Clark, A. J., Weiss, S. J., Kain, J. S., Jirak, I. L., Coniglio, M., Melick, C. J., Siewert, C., Sobash, R. A., Marsh, P. T., Dean, A. R., Xue, M., Kong, F., Thomas, K. W., Wang, Y., Brewster, K., Gao, J., Wang, X., Du, J., Novak, D. R., Barthold, F. E., Bodner, M. J., Levit, J. J., Entwistle, C. B., Jensen, T. L., and Correia, J.: An Overview of the 2010 Hazardous Weather Testbed Experimental Forecast Program Spring Experiment, B. Am. Meteorol. Soc., 93, 55–74,, 2012. a

Di, X. R., Xiong, Z. S., and Beijing: A Study of Circumstances of Meso-β-Scale Systems of Strong Heavy Rainfall in Warm Sector Ahead of Fronts in South China, Chinese Journal of Atmospheric Sciences/Daqii kexue, 30, 988–1008,, 2006. a

Ding, Y.: Seasonal march of the East-Asian summer monsoon, in: East Asian Monsoon, World Scientific, 3–53,, 2004. a

Gentine, P., Pritchard, M., Rasp, S., Reinaudi, G., and Yacalis, G.: Could Machine Learning Break the Convection Parameterization Deadlock?, Geophys. Res. Lett., 45, 5742–5751,, 2018. a

Giorgi, F., Torma, C., Coppola, E., Ban, N., Schär, C., and Somot, S.: Enhanced summer convective rainfall at Alpine high elevations in response to climate warming, Nat. Geosci., 9, 584–589,, 2016. a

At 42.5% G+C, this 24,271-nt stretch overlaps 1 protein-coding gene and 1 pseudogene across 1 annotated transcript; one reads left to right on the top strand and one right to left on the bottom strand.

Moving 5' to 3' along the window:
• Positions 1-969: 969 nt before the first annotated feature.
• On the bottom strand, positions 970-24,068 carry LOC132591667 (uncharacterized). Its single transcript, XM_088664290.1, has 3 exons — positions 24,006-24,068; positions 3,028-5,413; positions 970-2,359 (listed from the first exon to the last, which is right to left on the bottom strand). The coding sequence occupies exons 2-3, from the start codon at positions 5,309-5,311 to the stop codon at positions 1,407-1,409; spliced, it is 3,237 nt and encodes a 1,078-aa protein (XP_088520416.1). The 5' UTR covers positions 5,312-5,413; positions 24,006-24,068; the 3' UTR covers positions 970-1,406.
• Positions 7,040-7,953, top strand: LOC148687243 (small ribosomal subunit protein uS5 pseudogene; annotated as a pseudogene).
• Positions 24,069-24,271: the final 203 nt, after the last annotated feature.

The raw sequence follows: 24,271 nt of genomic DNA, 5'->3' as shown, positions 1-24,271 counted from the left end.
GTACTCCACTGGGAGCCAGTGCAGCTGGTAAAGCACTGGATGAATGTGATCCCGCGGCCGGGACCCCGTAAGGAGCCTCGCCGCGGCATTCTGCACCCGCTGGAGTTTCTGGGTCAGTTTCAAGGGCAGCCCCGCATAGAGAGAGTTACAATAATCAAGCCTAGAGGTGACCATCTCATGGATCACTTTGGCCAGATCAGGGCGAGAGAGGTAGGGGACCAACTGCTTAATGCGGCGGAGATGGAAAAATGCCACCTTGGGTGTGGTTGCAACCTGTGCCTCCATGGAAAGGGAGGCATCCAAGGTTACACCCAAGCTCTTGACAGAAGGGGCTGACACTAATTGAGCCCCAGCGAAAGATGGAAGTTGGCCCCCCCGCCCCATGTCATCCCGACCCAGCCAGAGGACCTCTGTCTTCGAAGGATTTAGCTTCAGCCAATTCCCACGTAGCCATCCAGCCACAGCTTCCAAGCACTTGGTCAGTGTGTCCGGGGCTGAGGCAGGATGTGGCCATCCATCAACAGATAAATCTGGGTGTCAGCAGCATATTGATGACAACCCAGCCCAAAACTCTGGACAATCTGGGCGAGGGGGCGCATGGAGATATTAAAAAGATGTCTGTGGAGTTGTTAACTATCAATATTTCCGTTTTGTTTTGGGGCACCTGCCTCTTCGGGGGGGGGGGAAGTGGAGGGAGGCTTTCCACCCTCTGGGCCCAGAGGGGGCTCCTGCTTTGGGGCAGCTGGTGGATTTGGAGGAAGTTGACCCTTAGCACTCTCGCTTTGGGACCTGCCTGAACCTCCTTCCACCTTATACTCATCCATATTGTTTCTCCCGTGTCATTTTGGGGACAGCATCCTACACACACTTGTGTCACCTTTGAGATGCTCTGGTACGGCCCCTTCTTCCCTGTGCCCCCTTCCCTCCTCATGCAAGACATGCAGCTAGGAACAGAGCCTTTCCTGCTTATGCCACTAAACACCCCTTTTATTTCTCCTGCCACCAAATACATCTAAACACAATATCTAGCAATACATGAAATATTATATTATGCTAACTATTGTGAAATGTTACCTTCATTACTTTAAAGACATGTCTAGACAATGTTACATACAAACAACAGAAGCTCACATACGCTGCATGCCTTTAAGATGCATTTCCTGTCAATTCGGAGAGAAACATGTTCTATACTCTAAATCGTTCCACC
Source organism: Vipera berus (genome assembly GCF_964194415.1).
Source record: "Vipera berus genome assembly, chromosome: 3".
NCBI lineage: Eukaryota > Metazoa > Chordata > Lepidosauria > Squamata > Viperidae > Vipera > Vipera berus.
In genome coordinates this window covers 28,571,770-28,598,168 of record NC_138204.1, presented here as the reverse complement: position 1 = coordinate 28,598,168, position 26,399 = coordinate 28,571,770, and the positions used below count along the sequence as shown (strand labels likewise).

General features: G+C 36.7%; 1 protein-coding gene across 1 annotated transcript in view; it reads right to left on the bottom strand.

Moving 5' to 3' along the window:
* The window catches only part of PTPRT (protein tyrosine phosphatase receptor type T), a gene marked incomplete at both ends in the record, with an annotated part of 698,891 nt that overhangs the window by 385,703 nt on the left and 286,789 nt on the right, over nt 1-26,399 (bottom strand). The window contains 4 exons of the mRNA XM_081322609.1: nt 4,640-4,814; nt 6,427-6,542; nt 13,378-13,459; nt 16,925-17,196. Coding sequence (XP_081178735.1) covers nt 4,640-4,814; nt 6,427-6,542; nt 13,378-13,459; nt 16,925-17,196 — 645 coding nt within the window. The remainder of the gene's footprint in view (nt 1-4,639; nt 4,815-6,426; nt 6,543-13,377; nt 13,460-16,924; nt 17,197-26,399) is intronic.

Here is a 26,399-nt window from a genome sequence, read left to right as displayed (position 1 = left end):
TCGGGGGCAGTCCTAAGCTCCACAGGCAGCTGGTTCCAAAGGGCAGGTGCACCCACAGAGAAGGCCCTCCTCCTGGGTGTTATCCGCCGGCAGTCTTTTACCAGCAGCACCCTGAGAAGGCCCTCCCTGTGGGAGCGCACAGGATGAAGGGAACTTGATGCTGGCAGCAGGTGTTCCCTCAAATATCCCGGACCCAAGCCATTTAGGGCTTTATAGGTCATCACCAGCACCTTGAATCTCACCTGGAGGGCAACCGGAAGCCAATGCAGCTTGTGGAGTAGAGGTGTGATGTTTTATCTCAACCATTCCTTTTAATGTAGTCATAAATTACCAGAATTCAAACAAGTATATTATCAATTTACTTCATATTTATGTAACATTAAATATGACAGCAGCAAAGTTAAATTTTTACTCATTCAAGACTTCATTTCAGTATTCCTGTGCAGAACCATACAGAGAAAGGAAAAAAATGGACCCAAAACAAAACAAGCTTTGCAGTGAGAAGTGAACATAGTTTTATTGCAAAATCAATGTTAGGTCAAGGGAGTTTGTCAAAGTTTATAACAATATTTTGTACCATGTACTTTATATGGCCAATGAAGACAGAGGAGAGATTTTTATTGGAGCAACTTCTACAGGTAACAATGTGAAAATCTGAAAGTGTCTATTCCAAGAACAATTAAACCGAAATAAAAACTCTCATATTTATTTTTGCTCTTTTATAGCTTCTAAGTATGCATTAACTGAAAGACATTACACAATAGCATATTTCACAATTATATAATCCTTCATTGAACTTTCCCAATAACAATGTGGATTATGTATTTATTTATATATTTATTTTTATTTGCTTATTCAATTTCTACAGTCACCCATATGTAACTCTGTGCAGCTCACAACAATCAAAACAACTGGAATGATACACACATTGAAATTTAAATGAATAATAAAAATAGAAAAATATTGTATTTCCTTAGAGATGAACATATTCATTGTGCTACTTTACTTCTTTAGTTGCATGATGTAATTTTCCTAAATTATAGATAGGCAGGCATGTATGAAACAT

Grell, G. A. and Dévényi, D.: A generalized approach to parameterizing convection combining ensemble and data assimilation techniques, Geophys. Res. Lett., 29, 38–1, 2002. a

Grell, G. A. and Freitas, S. R.: A scale and aerosol aware stochastic convective parameterization for weather and air quality modeling, Atmos. Chem. Phys., 14, 5233–5250,, 2014. a

Han, J. and Pan, H.-L.: Revision of convection and vertical diffusion schemes in the NCEP Global Forecast System, Weather Forecast., 26, 520–533, 2011. a

Han, Y., Zhang, G. J., Huang, X., and Wang, Y.: A Moist Physics Parameterization Based on Deep Learning, J. Adv. Model. Earth Sy., 12, e2020MS002076,, 2020. a, b